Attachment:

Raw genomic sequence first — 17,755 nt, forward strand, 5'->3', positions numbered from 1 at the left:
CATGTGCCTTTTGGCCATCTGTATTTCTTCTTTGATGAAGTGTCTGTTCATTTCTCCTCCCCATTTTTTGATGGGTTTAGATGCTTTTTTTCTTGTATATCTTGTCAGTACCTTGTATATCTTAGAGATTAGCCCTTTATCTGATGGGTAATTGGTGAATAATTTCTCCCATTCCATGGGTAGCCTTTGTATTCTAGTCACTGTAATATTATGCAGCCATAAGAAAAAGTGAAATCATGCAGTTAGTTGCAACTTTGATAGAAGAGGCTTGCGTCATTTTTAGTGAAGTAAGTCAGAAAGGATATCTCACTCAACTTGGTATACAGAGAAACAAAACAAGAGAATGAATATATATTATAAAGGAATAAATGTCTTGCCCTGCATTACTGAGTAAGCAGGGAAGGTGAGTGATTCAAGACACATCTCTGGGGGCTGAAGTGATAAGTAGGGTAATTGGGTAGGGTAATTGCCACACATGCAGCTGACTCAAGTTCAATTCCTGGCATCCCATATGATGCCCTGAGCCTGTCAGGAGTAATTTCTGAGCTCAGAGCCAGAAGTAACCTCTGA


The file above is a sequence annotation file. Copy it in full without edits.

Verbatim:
Raw genomic sequence first — 17,755 nt, forward strand, 5'->3', positions numbered from 1 at the left:
CATGTGCCTTTTGGCCATCTGTATTTCTTCTTTGATGAAGTGTCTGTTCATTTCTCCTCCCCATTTTTTGATGGGTTTAGATGCTTTTTTTCTTGTATATCTTGTCAGTACCTTGTATATCTTAGAGATTAGCCCTTTATCTGATGGGTAATTGGTGAATAATTTCTCCCATTCCATGGGTAGCCTTTGTATTCTAGTCACTGTAATATTATGCAGCCATAAGAAAAAGTGAAATCATGCAGTTAGTTGCAACTTTGATAGAAGAGGCTTGCGTCATTTTTAGTGAAGTAAGTCAGAAAGGATATCTCACTCAACTTGGTATACAGAGAAACAAAACAAGAGAATGAATATATATTATAAAGGAATAAATGTCTTGCCCTGCATTACTGAGTAAGCAGGGAAGGTGAGTGATTCAAGACACATCTCTGGGGGCTGAAGTGATAAGTAGGGTAATTGGGTAGGGTAATTGCCACACATGCAGCTGACTCAAGTTCAATTCCTGGCATCCCATATGATGCCCTGAGCCTGTCAGGAGTAATTTCTGAGCTCAGAGCCAGAAGTAACCTCTGA